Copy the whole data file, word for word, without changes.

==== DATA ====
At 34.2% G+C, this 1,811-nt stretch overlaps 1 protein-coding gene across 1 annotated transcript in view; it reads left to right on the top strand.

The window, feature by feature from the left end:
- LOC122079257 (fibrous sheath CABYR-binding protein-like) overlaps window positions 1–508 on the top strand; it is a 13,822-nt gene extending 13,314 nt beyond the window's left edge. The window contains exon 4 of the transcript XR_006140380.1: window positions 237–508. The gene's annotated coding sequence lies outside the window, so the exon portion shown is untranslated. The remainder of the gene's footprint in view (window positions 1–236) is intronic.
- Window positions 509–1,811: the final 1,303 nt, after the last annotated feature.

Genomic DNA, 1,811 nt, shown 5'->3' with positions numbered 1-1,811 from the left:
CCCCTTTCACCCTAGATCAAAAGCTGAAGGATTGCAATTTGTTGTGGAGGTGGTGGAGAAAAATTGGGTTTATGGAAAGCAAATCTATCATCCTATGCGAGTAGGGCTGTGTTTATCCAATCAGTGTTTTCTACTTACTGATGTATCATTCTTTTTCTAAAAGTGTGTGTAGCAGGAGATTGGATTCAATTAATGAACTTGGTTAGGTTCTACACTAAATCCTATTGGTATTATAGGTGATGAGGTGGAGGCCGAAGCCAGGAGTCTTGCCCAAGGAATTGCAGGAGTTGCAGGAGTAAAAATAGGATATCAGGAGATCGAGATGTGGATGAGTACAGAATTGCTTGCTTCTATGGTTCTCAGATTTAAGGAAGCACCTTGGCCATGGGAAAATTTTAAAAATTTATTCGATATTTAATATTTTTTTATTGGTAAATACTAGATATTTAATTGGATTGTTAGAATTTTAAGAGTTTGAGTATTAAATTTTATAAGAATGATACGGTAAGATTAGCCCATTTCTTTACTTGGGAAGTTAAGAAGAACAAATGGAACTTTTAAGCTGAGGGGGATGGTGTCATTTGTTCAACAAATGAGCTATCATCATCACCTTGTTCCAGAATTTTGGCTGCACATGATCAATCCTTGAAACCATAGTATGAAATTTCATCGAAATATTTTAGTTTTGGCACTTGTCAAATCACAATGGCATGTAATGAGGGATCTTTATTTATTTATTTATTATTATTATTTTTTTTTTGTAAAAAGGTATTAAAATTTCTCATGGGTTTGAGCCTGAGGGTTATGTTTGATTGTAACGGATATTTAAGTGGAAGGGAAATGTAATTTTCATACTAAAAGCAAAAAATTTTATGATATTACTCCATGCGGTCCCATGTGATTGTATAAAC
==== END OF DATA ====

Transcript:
At 34.2% G+C, this 1,811-nt stretch overlaps 1 protein-coding gene across 1 annotated transcript in view; it reads left to right on the top strand.

The window, feature by feature from the left end:
- LOC122079257 (fibrous sheath CABYR-binding protein-like) overlaps window positions 1–508 on the top strand; it is a 13,822-nt gene extending 13,314 nt beyond the window's left edge. The window contains exon 4 of the transcript XR_006140380.1: window positions 237–508. The gene's annotated coding sequence lies outside the window, so the exon portion shown is untranslated. The remainder of the gene's footprint in view (window positions 1–236) is intronic.
- Window positions 509–1,811: the final 1,303 nt, after the last annotated feature.

Genomic DNA, 1,811 nt, shown 5'->3' with positions numbered 1-1,811 from the left:
CCCCTTTCACCCTAGATCAAAAGCTGAAGGATTGCAATTTGTTGTGGAGGTGGTGGAGAAAAATTGGGTTTATGGAAAGCAAATCTATCATCCTATGCGAGTAGGGCTGTGTTTATCCAATCAGTGTTTTCTACTTACTGATGTATCATTCTTTTTCTAAAAGTGTGTGTAGCAGGAGATTGGATTCAATTAATGAACTTGGTTAGGTTCTACACTAAATCCTATTGGTATTATAGGTGATGAGGTGGAGGCCGAAGCCAGGAGTCTTGCCCAAGGAATTGCAGGAGTTGCAGGAGTAAAAATAGGATATCAGGAGATCGAGATGTGGATGAGTACAGAATTGCTTGCTTCTATGGTTCTCAGATTTAAGGAAGCACCTTGGCCATGGGAAAATTTTAAAAATTTATTCGATATTTAATATTTTTTTATTGGTAAATACTAGATATTTAATTGGATTGTTAGAATTTTAAGAGTTTGAGTATTAAATTTTATAAGAATGATACGGTAAGATTAGCCCATTTCTTTACTTGGGAAGTTAAGAAGAACAAATGGAACTTTTAAGCTGAGGGGGATGGTGTCATTTGTTCAACAAATGAGCTATCATCATCACCTTGTTCCAGAATTTTGGCTGCACATGATCAATCCTTGAAACCATAGTATGAAATTTCATCGAAATATTTTAGTTTTGGCACTTGTCAAATCACAATGGCATGTAATGAGGGATCTTTATTTATTTATTTATTATTATTATTTTTTTTTTGTAAAAAGGTATTAAAATTTCTCATGGGTTTGAGCCTGAGGGTTATGTTTGATTGTAACGGATATTTAAGTGGAAGGGAAATGTAATTTTCATACTAAAAGCAAAAAATTTTATGATATTACTCCATGCGGTCCCATGTGATTGTATAAAC